Code availability

We uploaded the code and scripts used for the comparative analysis and figure plotting to GitHub: https://github.com/QuKunLab/SpatialBenchmarking. The package can also be used to analyze user’s own datasets.

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Acknowledgements

This work was supported by the National Key R&D Program of China (2020YFA0112200 to K.Q.), the National Natural Science Foundation of China grants (T2125012, 91940306, 31970858, and 31771428 to K.Q.; 32170668 to B.L.; 81871479 to J.L.), CAS Project for Young Scientists in Basic Research YSBR-005 (to K.Q.), Anhui Province Science and Technology Key Program (202003a07020021 to K.Q.) and the Fundamental Research Funds for the Central Universities (YD2070002019, WK9110000141, and WK2070000158 to K.Q.; WK9100000001 to J.L). We thank the USTC supercomputing center and the School of Life Science Bioinformatics Center for providing computing resources for this project.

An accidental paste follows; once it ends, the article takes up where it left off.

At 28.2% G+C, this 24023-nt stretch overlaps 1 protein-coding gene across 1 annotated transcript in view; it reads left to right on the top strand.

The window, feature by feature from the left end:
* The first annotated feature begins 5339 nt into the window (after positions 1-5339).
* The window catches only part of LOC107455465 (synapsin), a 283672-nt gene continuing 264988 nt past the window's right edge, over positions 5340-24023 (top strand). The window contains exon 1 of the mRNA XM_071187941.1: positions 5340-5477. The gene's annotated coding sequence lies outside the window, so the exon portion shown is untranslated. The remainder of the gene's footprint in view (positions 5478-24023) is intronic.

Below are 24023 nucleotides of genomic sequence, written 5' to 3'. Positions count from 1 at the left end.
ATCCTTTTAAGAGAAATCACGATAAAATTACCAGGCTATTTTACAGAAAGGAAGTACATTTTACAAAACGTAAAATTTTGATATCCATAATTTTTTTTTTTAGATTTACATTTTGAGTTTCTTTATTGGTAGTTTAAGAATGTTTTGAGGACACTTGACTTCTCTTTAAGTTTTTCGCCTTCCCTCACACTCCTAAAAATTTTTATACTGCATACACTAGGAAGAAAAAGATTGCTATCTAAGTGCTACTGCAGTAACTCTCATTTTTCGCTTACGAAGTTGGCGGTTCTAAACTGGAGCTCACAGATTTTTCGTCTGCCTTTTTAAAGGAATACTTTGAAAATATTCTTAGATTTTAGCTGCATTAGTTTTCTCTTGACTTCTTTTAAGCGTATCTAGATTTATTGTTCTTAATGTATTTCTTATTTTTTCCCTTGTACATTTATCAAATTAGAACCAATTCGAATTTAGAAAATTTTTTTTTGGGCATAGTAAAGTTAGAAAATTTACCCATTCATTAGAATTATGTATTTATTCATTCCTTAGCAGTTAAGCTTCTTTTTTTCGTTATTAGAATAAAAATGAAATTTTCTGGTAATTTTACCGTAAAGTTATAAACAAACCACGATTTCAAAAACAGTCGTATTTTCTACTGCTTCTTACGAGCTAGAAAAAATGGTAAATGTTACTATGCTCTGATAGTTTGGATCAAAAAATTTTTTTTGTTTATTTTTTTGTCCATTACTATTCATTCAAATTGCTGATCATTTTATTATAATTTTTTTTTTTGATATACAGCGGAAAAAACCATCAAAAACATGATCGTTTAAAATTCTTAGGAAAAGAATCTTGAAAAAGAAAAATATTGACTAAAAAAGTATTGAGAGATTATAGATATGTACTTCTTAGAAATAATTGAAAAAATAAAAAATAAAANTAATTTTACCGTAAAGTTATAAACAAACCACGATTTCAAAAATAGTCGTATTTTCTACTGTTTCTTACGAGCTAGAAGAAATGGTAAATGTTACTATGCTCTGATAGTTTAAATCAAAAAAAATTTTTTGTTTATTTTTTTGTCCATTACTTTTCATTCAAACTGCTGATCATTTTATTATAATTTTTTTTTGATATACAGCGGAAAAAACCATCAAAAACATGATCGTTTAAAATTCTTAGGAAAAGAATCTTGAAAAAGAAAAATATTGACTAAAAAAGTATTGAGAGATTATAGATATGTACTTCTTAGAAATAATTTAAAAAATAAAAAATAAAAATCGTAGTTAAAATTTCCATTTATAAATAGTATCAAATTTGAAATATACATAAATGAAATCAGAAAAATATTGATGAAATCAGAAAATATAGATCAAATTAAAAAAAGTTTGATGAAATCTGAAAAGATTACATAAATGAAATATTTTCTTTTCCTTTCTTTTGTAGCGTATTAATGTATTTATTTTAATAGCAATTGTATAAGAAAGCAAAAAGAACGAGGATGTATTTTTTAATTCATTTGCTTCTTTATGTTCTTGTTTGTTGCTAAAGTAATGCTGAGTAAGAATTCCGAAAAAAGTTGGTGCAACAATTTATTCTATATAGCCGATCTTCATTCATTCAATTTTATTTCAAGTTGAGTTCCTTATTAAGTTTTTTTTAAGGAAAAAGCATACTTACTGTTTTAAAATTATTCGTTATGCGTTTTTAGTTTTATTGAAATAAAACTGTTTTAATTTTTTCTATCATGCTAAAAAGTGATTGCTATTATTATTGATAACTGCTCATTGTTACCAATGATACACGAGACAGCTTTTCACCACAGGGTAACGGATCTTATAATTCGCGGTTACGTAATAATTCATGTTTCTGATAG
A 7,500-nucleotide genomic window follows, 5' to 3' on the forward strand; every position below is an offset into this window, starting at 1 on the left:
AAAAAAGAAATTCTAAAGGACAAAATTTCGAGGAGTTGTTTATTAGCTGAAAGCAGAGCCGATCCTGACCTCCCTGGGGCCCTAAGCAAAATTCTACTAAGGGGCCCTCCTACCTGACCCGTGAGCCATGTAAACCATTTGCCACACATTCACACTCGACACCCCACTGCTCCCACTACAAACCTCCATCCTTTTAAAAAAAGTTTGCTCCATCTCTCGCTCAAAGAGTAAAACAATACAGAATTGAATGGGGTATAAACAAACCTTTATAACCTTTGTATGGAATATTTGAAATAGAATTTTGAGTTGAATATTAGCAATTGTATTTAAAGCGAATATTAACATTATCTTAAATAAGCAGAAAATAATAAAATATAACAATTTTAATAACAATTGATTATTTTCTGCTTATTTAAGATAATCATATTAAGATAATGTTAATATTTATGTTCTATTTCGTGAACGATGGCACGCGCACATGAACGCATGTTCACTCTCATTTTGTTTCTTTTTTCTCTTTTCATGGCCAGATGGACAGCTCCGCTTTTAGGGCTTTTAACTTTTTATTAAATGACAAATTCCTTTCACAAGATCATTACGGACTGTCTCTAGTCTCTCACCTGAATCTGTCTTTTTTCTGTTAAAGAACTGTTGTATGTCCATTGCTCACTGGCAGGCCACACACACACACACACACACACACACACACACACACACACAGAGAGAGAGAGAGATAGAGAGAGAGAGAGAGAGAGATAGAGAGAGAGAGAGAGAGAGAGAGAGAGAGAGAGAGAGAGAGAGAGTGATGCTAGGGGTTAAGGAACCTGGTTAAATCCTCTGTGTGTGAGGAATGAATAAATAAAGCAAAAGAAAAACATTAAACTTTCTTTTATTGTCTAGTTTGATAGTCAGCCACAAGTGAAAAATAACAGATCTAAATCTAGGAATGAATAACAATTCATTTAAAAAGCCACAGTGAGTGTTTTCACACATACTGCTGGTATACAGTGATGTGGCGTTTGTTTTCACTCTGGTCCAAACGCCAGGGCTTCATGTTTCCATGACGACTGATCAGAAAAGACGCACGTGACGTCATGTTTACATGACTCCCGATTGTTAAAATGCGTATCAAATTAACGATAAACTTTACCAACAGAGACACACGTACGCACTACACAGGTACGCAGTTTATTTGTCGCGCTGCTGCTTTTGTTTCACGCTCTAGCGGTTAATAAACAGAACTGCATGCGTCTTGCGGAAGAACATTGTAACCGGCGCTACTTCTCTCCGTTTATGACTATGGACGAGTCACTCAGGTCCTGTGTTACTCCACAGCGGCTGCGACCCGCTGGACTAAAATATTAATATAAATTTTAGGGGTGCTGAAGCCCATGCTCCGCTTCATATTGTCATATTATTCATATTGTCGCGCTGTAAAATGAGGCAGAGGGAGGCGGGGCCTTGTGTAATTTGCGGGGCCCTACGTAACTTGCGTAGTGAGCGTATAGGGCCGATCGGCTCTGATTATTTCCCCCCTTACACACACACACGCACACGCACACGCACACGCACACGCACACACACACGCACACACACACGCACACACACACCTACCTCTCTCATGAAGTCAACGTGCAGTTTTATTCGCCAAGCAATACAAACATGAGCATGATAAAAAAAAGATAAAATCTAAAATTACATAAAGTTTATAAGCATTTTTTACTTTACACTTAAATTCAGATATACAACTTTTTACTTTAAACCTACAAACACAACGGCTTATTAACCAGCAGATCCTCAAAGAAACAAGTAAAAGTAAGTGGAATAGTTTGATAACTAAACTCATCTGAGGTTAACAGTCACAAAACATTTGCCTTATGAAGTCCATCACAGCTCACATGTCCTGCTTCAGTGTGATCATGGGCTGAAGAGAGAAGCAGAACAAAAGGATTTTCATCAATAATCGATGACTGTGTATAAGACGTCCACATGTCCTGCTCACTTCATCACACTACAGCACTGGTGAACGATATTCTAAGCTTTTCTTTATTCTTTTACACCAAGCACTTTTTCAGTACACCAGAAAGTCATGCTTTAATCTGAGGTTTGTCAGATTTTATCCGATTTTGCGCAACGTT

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Contributions

K.Q. and B.L. conceived the project. B.L., W.Z. and C.G. designed the framework and performed data analysis with help from H.X., L.L., M.F, Y.H., X.Y., X.Z., F.C. and T.X., X.Z., M.T., K.L., J.L. and L.C. contributed to revision of the manuscript. B.L., K.Q., C.G., and W.Z. wrote the manuscript with inputs from all authors. K.Q. supervised the entire project. All authors read and approved the final manuscript.

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Correspondence to Kun Qu.

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Nature Methods thanks Ahmed Mahfouz and the other, anonymous, reviewer for their contribution to the peer review of this work. Primary Handling editor: Lin Tang, in collaboration with the Nature Methods team. Peer reviewer reports are available.

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Extended data

Extended Data Fig. 1 Comparing the accuracy of eight integration methods in predicting the spatial distribution of RNA transcripts.